Robin, pausing between strikes

One article, researched later, gives me a notion. However, I can’t always understand my own motivation much less the plant-loving, territorial drive of the avian population. (The highlighted link provides a few suggestions.)

For me, I refuse to answer a question about someone else’s behavior because I don’t live inside that person’s skull. After learning a few traits, past experiences, present habits, I get a clue. Not X-ray vision into complicated brain structure and memories.

A few days after the bird incident, at the Y, a young woman doesn’t answer when I talk to her. She isn’t aloof; she’s legally deaf. “I read lips well,” she tells me. We speak, and I feel blessed to learn more about her life. She lost her hearing in the navy. She served twelve years.

The class begins. I smile as I watch her follow the instructor.  She is a survivor.

I don’t know what has happened to the robin. He hasn’t penetrated the window. But then, I haven’t accomplished any of my impossible dreams either.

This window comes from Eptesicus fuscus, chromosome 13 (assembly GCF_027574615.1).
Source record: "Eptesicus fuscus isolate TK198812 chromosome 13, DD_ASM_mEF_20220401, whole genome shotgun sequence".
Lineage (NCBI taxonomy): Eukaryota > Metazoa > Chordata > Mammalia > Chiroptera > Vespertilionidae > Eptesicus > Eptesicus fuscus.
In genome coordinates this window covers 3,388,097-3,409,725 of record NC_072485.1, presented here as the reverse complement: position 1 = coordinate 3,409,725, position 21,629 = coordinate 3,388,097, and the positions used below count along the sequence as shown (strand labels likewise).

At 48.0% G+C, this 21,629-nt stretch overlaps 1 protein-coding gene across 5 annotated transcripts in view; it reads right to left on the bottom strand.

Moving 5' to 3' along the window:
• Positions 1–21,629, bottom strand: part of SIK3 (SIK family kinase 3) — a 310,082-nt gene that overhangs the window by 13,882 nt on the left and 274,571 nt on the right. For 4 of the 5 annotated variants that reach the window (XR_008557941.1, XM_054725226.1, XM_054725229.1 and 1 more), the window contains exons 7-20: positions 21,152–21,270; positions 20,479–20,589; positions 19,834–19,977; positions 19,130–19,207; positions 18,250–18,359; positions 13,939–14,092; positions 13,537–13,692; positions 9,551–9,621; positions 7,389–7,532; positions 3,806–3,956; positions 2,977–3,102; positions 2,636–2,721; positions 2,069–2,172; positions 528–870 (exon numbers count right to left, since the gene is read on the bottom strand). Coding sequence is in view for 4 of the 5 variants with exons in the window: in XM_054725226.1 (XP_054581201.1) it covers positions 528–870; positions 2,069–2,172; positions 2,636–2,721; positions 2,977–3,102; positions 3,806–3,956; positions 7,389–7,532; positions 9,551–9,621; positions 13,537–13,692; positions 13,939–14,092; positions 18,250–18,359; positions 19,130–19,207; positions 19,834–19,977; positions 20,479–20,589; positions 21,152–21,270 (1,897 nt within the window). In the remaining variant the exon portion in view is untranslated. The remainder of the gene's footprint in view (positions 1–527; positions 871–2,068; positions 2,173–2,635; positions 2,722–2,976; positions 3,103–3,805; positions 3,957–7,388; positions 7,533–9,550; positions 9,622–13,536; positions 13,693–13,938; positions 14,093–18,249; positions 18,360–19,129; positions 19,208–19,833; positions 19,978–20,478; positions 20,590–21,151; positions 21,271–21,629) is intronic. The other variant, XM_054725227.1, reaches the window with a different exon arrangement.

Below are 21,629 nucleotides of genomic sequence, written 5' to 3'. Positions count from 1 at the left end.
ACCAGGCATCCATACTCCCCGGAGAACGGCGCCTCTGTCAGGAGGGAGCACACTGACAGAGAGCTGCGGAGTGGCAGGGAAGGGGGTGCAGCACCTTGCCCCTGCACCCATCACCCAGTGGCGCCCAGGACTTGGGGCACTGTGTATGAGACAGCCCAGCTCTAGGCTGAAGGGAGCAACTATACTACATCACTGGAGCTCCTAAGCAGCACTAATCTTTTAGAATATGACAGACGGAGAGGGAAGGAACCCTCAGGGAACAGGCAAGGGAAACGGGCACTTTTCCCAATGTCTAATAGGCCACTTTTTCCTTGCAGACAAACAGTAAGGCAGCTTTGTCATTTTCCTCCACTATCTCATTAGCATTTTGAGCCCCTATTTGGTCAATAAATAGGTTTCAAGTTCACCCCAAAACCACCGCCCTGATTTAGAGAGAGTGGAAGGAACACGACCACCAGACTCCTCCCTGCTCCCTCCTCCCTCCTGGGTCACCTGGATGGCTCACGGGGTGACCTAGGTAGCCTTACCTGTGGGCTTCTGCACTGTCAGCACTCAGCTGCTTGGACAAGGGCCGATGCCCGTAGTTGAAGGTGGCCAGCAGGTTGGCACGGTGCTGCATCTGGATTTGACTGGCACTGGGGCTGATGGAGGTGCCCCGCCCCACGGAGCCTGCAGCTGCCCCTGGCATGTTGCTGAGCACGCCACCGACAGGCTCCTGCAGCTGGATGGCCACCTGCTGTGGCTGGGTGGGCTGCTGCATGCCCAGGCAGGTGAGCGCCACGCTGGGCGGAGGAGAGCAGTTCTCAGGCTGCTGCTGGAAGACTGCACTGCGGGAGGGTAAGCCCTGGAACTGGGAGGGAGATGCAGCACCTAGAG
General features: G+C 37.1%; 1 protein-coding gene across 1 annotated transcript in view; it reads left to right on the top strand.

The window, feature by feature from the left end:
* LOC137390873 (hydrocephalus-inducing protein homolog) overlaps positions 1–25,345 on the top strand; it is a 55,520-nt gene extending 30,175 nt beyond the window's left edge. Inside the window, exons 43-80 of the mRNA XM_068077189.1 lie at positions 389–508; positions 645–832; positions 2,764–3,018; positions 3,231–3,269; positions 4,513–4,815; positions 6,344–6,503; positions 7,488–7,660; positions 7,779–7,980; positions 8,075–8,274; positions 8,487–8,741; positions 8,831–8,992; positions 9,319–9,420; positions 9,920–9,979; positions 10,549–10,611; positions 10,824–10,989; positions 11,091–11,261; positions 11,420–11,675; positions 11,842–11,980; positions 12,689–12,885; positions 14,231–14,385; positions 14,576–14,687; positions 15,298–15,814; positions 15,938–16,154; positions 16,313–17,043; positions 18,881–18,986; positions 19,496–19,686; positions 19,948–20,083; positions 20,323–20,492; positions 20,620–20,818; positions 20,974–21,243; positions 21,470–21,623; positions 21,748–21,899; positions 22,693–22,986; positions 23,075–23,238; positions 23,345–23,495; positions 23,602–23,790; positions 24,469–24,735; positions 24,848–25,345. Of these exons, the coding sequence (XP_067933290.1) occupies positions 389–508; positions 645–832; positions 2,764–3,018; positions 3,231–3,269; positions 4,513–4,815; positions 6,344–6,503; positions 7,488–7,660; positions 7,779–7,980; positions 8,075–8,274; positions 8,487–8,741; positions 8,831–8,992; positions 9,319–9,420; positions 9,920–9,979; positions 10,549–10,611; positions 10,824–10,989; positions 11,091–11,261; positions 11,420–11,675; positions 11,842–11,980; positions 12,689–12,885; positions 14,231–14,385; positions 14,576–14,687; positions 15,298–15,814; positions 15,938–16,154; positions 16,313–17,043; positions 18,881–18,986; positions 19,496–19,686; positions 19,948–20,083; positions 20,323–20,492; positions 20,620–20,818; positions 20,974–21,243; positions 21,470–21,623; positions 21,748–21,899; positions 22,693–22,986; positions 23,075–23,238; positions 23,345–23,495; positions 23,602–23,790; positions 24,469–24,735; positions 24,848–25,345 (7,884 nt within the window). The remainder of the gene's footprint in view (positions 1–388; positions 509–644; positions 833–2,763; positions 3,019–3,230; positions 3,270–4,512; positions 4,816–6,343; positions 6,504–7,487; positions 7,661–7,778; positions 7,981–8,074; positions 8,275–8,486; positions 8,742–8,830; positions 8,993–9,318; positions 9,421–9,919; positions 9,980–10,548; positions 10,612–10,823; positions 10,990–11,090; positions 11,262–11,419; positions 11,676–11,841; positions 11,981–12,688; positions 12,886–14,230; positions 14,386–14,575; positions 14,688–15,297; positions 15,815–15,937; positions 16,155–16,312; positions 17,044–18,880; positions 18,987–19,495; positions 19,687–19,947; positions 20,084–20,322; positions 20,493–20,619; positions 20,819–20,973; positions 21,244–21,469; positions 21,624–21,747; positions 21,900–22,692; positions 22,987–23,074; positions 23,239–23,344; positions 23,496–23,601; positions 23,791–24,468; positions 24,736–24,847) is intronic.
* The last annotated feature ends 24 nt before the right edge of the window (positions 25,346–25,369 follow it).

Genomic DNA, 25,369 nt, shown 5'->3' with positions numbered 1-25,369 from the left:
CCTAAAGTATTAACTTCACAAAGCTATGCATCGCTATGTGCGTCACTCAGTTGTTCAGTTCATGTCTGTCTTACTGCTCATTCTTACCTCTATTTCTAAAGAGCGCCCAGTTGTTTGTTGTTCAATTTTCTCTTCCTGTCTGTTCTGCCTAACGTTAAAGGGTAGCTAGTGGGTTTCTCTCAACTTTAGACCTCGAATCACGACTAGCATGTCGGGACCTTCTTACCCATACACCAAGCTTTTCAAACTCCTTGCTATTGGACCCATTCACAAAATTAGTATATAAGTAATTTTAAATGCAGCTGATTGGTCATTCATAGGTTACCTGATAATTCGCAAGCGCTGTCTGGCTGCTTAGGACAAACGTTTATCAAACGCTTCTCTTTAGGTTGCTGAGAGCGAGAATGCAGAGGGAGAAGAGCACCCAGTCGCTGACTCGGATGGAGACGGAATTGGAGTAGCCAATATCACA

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I dwell in possibility… (Emily Dickinson)

As I sweep the kitchen floor my head sweeps through thoughts about something tinier than dust particles. The article I am reading in National Geographic says an ape’s DNA is 99% the same as a human being’s DNA. And the pages expand into names for genes. Specific numbers. Symbols for magnificent, infinitesimal differences.

And possibilities.

The facts debunk the notion that race is any more significant than skin color. I live in an integrated community. Move? Not after 43 years. With neighbors willing to help my husband and me, obviously older folks. What shade is their skin? Anywhere from peach to ebony.

A wave across the street. A hug. Come by for coffee. My husband may offer a beer. If only I could transport the experience to other parts of this country. Sometimes I don’t realize how blessed I am.

Do I see their different colors? Of course. The same way I see the color of the tulips before the deer eat them, the variations of color inside my husband’s favorite Columbine in spring. Depths both inside and outside.

Possibilities? There are many.

I vote for peace.